author tells us in his advertise. "The tradition of St. Paul's visit to ment,' have been laid under conBritain,' say Cony beare and Howson, tribution' in the preparation of this ‘rests on no sufficient authority,' volume. The central idea of the Vol 2. p.490. And the'wise and witty book is marriage. Dr. Burns has Thomas Fullerwellstates the matter. gathered together in the former • Churches are generally ambitious part numerous quotations in prose to entitle themselves to apostles for and verse on marriage from various their founders; conceiving they aspects. The latter part touches should otherwise be esteemed but upon the marriage rites of some as of the second form and younger score nations, ancient and modern, house, if they received the faith offers us a portrait gallery of eighteen from an inferior preacher. Where excellent wives.beginning with Sarah fore as the heathen, in searching the wife of Abraham and ending after the original of their nations, with Mrs. Sherman, and concludes never leave soaring till they touch with a chapter entitled 'the table. the clouds, and fetch their pedigree talk, &c. on woman, love, marriage, from some god; so Christians think and domestic life,' among others of it nothing worth, except they relate Plutarch, Luther, Coleridge, Old the first planting of religion in their Humpbrey, Bulwer, and the author. country to some apostle. Whereas, After this it is needless to say that indeed, it matters not if the Dr. Burns has here provided a very doctrine be the same, whether the various entertainment, and one that apostles preached it by themselves, will be duly appreciated by a newly, or by their successors. We see wedded pair. We heartily commend little certainty can be extracted the volume as a gift-book.

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CHRISTIAN FAITH AND PRACTICE. nor elaborate; but are written in an

By J. W. ALEXANDER, D.D., excellent style, and will be certain New York.

both to win readers and help them CONSOLATION. By the same Author. spiritually to profit.

London: Hamilton, Adams, & Co. THE TEMPERANCE CONGRESS of 1862. Both these volumes are composed London: Tweedie. of excellent discourses. In the This volume contains a revised first the texts are stated at the report of the papers read at the beginning of each sermon. In the Temperance Congress held in second they are omitted, but are London during the past year. It is not very difficult to discover. The an interesting and useful pamphlet, sermons are neither commonplace | and may be had for half-a-crown.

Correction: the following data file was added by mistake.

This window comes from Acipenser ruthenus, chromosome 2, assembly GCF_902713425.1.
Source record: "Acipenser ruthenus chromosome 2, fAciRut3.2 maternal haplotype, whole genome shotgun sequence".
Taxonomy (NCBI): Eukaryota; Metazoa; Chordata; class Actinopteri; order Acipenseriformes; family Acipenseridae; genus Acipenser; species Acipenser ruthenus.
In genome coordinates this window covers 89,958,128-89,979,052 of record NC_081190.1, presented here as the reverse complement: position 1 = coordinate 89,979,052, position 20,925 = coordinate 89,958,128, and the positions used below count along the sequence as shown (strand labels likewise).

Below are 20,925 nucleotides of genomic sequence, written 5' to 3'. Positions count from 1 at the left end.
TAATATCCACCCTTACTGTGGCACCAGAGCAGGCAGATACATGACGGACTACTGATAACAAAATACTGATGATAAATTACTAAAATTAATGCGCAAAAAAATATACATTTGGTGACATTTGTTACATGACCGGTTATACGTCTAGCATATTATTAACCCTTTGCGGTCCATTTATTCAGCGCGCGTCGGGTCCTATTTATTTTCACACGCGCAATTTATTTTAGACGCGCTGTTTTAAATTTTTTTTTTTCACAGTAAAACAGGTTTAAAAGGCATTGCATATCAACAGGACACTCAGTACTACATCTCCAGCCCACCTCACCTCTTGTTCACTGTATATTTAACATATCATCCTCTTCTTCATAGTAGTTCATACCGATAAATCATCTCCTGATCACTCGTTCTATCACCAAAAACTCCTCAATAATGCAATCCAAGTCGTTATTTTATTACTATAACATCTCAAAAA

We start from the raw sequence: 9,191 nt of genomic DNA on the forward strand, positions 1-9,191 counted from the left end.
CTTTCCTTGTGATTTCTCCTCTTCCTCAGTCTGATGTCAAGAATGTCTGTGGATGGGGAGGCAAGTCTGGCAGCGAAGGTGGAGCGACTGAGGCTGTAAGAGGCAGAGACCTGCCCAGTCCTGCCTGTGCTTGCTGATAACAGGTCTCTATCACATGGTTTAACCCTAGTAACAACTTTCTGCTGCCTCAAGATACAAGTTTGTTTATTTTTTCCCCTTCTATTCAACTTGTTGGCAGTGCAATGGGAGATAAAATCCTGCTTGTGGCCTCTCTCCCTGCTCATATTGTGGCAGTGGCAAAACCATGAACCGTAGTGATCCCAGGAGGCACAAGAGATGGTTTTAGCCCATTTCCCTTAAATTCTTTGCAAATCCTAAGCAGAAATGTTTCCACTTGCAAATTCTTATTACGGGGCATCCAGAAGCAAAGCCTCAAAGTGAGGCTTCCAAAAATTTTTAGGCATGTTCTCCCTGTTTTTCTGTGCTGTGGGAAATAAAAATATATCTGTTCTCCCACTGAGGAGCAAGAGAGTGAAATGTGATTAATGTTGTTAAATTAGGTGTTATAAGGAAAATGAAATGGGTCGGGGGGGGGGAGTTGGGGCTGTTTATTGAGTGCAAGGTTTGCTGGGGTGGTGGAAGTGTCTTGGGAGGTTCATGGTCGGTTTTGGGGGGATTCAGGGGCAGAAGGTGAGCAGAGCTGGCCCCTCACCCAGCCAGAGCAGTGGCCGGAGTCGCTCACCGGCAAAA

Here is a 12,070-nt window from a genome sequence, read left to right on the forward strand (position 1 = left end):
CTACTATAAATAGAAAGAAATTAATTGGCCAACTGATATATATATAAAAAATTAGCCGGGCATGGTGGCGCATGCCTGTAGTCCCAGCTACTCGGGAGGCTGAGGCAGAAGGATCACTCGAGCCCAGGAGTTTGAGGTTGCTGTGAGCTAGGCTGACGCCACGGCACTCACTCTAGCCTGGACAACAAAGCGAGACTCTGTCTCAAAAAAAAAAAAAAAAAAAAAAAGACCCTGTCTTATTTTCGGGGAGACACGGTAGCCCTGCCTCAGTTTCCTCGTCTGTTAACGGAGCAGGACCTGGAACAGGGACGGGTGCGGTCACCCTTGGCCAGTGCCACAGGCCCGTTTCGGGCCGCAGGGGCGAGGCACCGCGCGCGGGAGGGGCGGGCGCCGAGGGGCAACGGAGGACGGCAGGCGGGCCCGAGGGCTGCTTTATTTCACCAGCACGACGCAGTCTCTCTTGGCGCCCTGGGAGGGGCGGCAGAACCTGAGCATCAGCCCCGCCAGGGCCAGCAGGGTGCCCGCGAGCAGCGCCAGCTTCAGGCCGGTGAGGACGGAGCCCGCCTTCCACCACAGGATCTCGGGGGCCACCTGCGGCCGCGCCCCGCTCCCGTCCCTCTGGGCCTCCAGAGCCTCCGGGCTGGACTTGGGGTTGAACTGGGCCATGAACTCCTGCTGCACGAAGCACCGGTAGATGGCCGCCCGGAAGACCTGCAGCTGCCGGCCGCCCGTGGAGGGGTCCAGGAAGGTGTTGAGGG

correct to request that all

the churches in the Connexion THE YORKSHIRE CONFERENCE as forward in future their contributions sembled at Birchcliffe, December to the Buptist Union, to be trans26, 1862. In the morning the Rev. mitted to the Lancashire Baptist J. Maden read the Scriptures and Relief Fund. prayed, and the Rev. C. Clark, of 2. That the best thanks of this Halifax, preached from Jeremiah Conference be given to the Leeds xii. 1-5.

Relief Committee for their noble In the afternoon the Conference efforts in obtaining assistance for met for business, when Rev. W. the distressed churches in this Gray presided, and Rev. J. Tunni- district. cliffe prayed. Reported baptized 3. That we request the ministers since the previous Conference, sixty- in the Conference to meet the wishes three. The attendance at both ser- of the friends at Stalybridge in supvices was good, and the following plying their pulpit during the next resolutions were passed :

quarter. 1. Moved by the Rev. R. Hors- 4. That the application of the field, of Leeds, and seconded by church at Archview for admission the Rev. T. Gill, of Shore, and into this Conference be left in the supported by the Rev. J. Tunnicliffe hands of a Committee, consisting of and G. T. Woodson, Esq., Leeds : Revs. J. Alcorn, T. Gill, and 0. Having heard with great pleasure Hargreaves till the next Conference. that the Lancashire Baptist Relief 5. That the next Conference be Committee do not recognize in their held at Stalybridge, on Good Friday, distribution of money and clothing and that the Rev. E. Galdwell preach any distinction between the different in the morning. sections of the Baptist Denomination, 0. HARGREAVES, Secretary. and that all Baptist churches within the distressed district are equally THE WARWICKSHIRE CONFERENCE eligible to receive relief from their held in Lombard - street chapel, funds; and also that the Lancashire Birmingham, on Monday, January Committee have sought out necessi. 12, 1863. tous General Baptist churches and In the morning Rev.J.M'Naughton, have already granted them liberal of Wolvey, opened the meeting with assistance ; this Conference in reading and prayer, and the Secretary structs the Leeds Relief Committee on preached. ascertaining that, these statements In the afternoon brother Cheatle